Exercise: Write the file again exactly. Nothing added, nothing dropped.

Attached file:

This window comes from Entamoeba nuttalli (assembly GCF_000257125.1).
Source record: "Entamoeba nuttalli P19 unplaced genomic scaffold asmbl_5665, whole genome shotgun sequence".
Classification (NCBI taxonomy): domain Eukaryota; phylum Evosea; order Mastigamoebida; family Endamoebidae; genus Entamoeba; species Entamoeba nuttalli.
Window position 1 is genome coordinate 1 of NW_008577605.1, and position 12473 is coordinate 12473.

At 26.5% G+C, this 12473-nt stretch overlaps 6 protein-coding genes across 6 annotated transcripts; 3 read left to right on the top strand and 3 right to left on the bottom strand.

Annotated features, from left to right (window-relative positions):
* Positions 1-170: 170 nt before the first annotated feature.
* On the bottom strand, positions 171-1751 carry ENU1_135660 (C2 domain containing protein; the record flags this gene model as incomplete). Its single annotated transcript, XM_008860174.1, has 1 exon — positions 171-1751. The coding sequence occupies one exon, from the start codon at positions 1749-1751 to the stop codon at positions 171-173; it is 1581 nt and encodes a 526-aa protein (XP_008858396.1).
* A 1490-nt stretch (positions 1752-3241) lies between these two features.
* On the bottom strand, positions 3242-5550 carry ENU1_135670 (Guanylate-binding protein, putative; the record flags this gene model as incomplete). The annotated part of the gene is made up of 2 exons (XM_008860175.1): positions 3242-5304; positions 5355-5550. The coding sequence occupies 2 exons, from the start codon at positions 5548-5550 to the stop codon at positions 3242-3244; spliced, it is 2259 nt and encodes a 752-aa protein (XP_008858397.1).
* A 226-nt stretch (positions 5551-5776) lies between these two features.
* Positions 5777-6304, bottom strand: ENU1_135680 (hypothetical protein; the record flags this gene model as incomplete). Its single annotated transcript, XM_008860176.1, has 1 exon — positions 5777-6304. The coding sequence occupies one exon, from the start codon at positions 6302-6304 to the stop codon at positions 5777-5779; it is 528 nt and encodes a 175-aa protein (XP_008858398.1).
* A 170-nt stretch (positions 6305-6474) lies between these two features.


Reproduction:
This window comes from Entamoeba nuttalli (assembly GCF_000257125.1).
Source record: "Entamoeba nuttalli P19 unplaced genomic scaffold asmbl_5665, whole genome shotgun sequence".
Classification (NCBI taxonomy): domain Eukaryota; phylum Evosea; order Mastigamoebida; family Endamoebidae; genus Entamoeba; species Entamoeba nuttalli.
Window position 1 is genome coordinate 1 of NW_008577605.1, and position 12473 is coordinate 12473.

At 26.5% G+C, this 12473-nt stretch overlaps 6 protein-coding genes across 6 annotated transcripts; 3 read left to right on the top strand and 3 right to left on the bottom strand.

Annotated features, from left to right (window-relative positions):
* Positions 1-170: 170 nt before the first annotated feature.
* On the bottom strand, positions 171-1751 carry ENU1_135660 (C2 domain containing protein; the record flags this gene model as incomplete). Its single annotated transcript, XM_008860174.1, has 1 exon — positions 171-1751. The coding sequence occupies one exon, from the start codon at positions 1749-1751 to the stop codon at positions 171-173; it is 1581 nt and encodes a 526-aa protein (XP_008858396.1).
* A 1490-nt stretch (positions 1752-3241) lies between these two features.
* On the bottom strand, positions 3242-5550 carry ENU1_135670 (Guanylate-binding protein, putative; the record flags this gene model as incomplete). The annotated part of the gene is made up of 2 exons (XM_008860175.1): positions 3242-5304; positions 5355-5550. The coding sequence occupies 2 exons, from the start codon at positions 5548-5550 to the stop codon at positions 3242-3244; spliced, it is 2259 nt and encodes a 752-aa protein (XP_008858397.1).
* A 226-nt stretch (positions 5551-5776) lies between these two features.
* Positions 5777-6304, bottom strand: ENU1_135680 (hypothetical protein; the record flags this gene model as incomplete). Its single annotated transcript, XM_008860176.1, has 1 exon — positions 5777-6304. The coding sequence occupies one exon, from the start codon at positions 6302-6304 to the stop codon at positions 5777-5779; it is 528 nt and encodes a 175-aa protein (XP_008858398.1).
* A 170-nt stretch (positions 6305-6474) lies between these two features.